That's just the up-front work. There's still the factor of arranging the interviews and actually having them. And then there are the other phases.
Meanwhile, the hiring clock is ticking. Although the candidate seems to be passive, that may not be the case. There may be other inducements extended to them that the candidate is keeping private. Depending on where they are in the process of evaluating those other inducements, the one who is your prime goal may get snatched up by a competitor or simply by some other company. A great example of such a scenario was recently shared on LinkedIn as a recruiter informed a client that their desired candidate was no longer available - three weeks after the interview.
The economy is no longer a soft cushion where people have a huge luxury of time. There are obligations that require attention. There may be changes in conditions that require adjustments and change of employment situation. There are many factors in addition to someone else was able to pull their act together in a more timely manner and extend the offer.
Candidates don't want to appear desperate because that devalues them and the potential offer they can attract; the status gives the appearance that they'll accept anything, no matter how ridiculous. Although they appear to be a passive candidate, they may have privately made a decision that it's time to make a change. So it is wise to be prepared for that state of affairs. While it would be good to make the change early on (for example, their present employer isn't going to close shop in two weeks), they still have the time to do a reasonable search for the right fit. If the candidate is of the quality that is sought, the chances that they'll be in the market and available are slim. Recruiting and hiring process is a two-way street. Fit is a consideration for either side of the picture.
Discretion is the better part of valor when it comes to deciding to change jobs. There is a possibility that the situation can be improved, or not. But there's no need to be overt about the growing interest in making a change. If this is a first job, timing is also critical. Expenses of one's livelihood become factors when the process becomes protracted. But all of this discussion is from the candidate's perspective. Perhaps that's what we should be doing as we go through developing and executing our own process.
The other thing is that when the process takes too long it's a signal that the client is not as motivated as was initially indicated. Worse, there's the possibility that the delay indicates low regard for the candidate which in turn becomes a deterrent to making the client's situation the candidate's new employment home. It's important that the candidate feels valued and respected.
Communication is critical to creating a healthy recruiting and hiring process. It is vital to have the right job description worked out before the search is started. A determination of what skills are must have should be in place so that all are clear about what the person's role will be. If they have additional skills and knowledge to bring to bear, how can they be used to benefit the role? Perhaps the candidate is being under-utilized in the current search and deserves to be considered for something that is more of a challenge. But the candidate needs to become aware of that concern.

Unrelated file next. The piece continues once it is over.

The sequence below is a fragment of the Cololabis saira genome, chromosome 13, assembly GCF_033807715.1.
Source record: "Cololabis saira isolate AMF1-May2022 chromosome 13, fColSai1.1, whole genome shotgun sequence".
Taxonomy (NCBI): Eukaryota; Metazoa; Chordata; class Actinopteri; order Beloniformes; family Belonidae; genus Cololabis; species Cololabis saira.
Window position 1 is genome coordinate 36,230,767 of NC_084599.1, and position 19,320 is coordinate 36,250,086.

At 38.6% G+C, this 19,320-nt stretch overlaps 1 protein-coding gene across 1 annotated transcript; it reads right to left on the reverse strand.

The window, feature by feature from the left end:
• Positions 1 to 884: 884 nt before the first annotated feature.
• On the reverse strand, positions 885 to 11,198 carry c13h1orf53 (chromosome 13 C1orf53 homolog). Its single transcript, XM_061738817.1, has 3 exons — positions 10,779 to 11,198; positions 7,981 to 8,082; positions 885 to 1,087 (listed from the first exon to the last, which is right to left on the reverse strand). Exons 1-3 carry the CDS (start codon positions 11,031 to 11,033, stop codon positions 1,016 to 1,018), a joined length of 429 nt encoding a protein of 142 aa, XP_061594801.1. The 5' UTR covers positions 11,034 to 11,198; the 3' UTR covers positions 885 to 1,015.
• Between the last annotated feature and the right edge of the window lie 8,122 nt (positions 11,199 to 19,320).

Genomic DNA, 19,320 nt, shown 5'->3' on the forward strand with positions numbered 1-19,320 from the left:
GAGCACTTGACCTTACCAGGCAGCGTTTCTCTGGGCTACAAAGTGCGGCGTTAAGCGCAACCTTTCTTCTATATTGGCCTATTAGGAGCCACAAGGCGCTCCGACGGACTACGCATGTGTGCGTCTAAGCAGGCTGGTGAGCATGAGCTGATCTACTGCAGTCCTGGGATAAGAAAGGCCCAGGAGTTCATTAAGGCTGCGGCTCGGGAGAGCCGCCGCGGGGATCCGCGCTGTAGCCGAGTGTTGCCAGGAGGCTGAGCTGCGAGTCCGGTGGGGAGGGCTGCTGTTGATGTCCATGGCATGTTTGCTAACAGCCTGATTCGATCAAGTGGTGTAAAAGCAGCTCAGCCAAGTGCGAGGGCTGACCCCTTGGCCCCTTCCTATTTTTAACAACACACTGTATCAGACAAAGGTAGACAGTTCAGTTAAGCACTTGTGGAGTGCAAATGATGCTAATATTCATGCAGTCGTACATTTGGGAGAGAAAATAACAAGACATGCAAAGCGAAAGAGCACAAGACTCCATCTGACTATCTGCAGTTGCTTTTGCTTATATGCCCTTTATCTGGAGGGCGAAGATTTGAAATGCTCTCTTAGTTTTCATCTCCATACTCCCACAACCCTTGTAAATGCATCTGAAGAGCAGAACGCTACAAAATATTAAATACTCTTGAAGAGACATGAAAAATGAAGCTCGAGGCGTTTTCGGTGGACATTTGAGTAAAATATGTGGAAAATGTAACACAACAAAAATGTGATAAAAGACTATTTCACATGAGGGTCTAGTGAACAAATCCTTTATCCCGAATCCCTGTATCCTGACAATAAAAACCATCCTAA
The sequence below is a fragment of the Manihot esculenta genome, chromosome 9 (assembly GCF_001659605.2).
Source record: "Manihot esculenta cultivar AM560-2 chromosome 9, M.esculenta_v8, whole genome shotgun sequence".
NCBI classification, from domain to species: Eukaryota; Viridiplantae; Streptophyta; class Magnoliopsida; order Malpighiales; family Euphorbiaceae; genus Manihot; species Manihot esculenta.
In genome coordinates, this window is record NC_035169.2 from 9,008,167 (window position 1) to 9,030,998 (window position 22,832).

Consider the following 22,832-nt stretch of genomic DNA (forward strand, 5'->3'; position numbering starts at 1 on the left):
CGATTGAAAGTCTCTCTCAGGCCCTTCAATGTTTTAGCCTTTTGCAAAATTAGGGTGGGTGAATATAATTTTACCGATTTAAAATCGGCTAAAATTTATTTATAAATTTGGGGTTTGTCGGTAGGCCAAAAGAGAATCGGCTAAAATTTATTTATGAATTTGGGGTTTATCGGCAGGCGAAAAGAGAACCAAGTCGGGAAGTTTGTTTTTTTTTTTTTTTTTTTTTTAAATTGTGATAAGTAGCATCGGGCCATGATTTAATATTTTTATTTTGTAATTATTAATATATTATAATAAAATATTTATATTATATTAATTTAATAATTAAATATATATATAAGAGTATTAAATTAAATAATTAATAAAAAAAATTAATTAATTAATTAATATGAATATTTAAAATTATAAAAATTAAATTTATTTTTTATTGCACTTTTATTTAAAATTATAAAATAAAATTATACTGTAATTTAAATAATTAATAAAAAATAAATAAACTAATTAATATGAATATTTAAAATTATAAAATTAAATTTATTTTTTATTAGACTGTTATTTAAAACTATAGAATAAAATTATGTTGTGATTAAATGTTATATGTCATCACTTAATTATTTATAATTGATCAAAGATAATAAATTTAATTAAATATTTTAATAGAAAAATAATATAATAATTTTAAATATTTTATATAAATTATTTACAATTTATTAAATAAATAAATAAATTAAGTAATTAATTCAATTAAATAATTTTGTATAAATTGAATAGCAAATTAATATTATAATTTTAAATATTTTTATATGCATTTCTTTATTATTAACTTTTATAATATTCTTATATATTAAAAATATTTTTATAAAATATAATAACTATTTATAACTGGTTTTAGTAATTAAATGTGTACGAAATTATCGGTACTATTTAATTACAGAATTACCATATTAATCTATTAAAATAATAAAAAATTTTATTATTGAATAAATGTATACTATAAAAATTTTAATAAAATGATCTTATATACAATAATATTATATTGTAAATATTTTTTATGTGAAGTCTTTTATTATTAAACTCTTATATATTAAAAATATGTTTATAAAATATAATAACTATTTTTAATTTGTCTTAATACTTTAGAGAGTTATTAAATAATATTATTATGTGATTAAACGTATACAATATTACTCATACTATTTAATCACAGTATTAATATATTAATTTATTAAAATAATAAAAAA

Sometimes recruiters (and clients) forget that candidates are humans. They all deserve respect and that respect includes regard for time, resources, timely responses, courtesy, and a valid awareness of the company culture. They also deserve to know about the company ceiling and whether there is access to some part of the roof garden, if that's what they eventually want to be involved with or occupy.
To encourage companies to keep the process goals uppermost in their efforts, The Talent Board, in collaboration with recruiting industry experts, developed the CandE Awards in 2010 and held its first recognition in 2011. Of it, founder Elaine Orler says, "Only companies that had a true positive candidate experience defined by the candidates, and proven by the candidates would be recognized. All other organizations would have access to their benchmark data to make decisions on how they can improve, . . ." She goes on to say, "[w]e recognized 25 companies that demonstrated a positive candidate experience, defined by the 11,000+ candidates that responded that year."
Where is the awards program today? Reports Orler, "As of last year the program had expanded to three major regions of the world, over 400 companies participated, and over 220,000 candidates shared their experiences, in seven languages. The data that now exists on what defines a positive, neutral, negative candidate experience is validated 10x over."
Incidentally, the ability to pull one's act together in a timely manner is also an indicator of the company culture, the company leadership, and whether the company is a desirable place to work. It's an indicator of how innovative and responsive the client is. It's also a factor in how innovative the recruiter is in developing ways to help their client remain focused on keeping the process moving forward. The recruiter provides a service to the client to keep the process moving so that the collateral and tangential losses are minimized while the brand continues to grow.
- Offer Declined, shared post by Frank Risalvato
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